There are always tensions somewhere in the world but the global economic crisis has billionaire financier George Soros “very concerned” about the potential for rising social unrest.
“You have a collapse of the financial system that impinges on the life of ordinary people in a very big way,” Soros says. “There’s terrible human suffering and a lack of understanding why and where it comes from. It creates anger. People want to hit out.”
Signs of this anger and potential unrest were evident at the G20 meeting last week, as well as current protests against Ukraine’s ruling party and attacks against the Gypsy population in Soros’ native Hungary.
Then there’s Pakistan’s internal battle against radical Islam, which Soros calls “probably the most dangerous situation” in the world.
Pakistan needs “substantial financial assistance because American aide has done nothing for the people,” says the author and philanthropist. Furthermore, President Obama needs to use the “utmost discretion” in approving military action against terrorists inside Pakistan because of the risk of civilian casualties, he adds.
“Very often an economic crisis reinforces internal political divisions,” Soros says. “It could lead to governments losing control.”
In his most recent book, The Crash of 2008 and What It Means, Soros warned the economic crisis could make Russia’s Vladimir Putin “more repressive at home and more aggressive abroad.”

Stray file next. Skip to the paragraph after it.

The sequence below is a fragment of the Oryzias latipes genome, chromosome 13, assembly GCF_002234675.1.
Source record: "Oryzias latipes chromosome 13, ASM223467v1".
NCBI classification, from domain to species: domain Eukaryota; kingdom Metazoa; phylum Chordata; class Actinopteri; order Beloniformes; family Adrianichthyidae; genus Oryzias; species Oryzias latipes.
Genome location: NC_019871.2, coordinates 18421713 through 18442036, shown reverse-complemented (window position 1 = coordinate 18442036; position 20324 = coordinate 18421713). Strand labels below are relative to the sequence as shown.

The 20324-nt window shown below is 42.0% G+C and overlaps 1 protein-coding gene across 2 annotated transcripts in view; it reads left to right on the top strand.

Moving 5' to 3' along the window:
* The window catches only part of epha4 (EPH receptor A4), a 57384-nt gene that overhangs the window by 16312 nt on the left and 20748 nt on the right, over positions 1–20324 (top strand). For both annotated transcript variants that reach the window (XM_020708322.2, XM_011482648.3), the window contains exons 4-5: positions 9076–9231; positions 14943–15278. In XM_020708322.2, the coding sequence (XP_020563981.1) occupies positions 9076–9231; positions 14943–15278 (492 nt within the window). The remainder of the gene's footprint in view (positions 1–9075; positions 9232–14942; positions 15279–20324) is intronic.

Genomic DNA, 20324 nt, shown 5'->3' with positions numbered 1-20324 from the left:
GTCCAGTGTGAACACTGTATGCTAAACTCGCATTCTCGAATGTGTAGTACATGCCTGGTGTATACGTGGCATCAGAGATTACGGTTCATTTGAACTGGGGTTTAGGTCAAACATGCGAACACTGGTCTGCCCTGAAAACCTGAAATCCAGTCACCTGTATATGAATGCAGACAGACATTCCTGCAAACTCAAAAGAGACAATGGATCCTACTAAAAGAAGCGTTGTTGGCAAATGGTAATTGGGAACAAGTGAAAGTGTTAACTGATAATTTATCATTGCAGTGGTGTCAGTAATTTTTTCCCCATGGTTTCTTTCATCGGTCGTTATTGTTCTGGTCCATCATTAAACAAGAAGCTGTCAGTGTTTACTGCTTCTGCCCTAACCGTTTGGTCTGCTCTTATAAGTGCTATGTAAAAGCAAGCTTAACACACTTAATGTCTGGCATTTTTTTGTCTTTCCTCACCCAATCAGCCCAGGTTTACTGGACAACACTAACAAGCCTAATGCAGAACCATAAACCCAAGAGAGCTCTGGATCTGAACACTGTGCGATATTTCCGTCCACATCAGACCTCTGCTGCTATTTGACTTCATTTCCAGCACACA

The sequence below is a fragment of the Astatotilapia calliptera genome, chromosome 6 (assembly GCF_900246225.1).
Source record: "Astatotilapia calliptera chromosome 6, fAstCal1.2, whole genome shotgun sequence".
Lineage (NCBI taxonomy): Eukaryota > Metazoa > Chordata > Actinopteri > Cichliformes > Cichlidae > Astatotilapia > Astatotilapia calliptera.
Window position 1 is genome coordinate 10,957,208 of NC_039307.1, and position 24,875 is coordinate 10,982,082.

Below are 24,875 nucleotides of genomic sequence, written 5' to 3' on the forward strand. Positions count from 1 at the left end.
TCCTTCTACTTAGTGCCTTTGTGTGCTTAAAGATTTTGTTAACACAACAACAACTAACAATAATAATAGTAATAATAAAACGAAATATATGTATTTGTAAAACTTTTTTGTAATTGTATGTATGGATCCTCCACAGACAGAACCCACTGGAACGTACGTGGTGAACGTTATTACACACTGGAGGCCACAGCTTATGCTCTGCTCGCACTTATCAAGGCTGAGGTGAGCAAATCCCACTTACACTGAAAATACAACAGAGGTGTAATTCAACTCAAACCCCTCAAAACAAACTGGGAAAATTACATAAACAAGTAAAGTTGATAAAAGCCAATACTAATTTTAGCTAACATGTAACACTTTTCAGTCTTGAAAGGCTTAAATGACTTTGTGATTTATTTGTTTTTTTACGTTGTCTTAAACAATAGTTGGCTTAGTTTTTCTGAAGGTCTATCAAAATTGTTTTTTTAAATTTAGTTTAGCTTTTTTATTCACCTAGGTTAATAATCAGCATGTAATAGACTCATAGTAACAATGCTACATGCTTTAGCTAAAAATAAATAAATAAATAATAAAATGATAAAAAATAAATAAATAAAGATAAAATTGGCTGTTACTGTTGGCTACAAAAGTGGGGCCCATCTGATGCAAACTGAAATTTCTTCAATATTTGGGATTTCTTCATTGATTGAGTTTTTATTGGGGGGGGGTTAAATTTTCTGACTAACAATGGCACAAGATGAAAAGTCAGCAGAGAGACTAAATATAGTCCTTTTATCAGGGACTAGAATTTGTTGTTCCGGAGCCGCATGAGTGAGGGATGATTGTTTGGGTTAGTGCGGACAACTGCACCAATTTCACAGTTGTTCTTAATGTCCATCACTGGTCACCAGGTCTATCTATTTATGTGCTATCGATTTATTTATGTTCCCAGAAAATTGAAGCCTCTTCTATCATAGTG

“But I’m pleased to observe, as of now, that hasn’t happened,” he said in our extensive interview this week. “In fact, more critical voices in Russia than before so far haven’t been silenced by force. Maybe there is a chance of attitudes a change of maybe even a change in government slowly developing. ”
The outcome of the ongoing (second) trial of former Russian oil tycoon Mikhail Khodorkovsky – who was sentenced to prison in 2005 on charges of tax evasion and fraud – will be an “important test” for Russia, Soros says.
The charges against Khodorkovsky are widely viewed as being politically motivated and designed to help Putin consolidate his grip on Russia’s natural resources.
“If he were found not guilty [that] would be very important sign there is change in the wind,” Soros says.
Source: Aaron Task www.techticker.com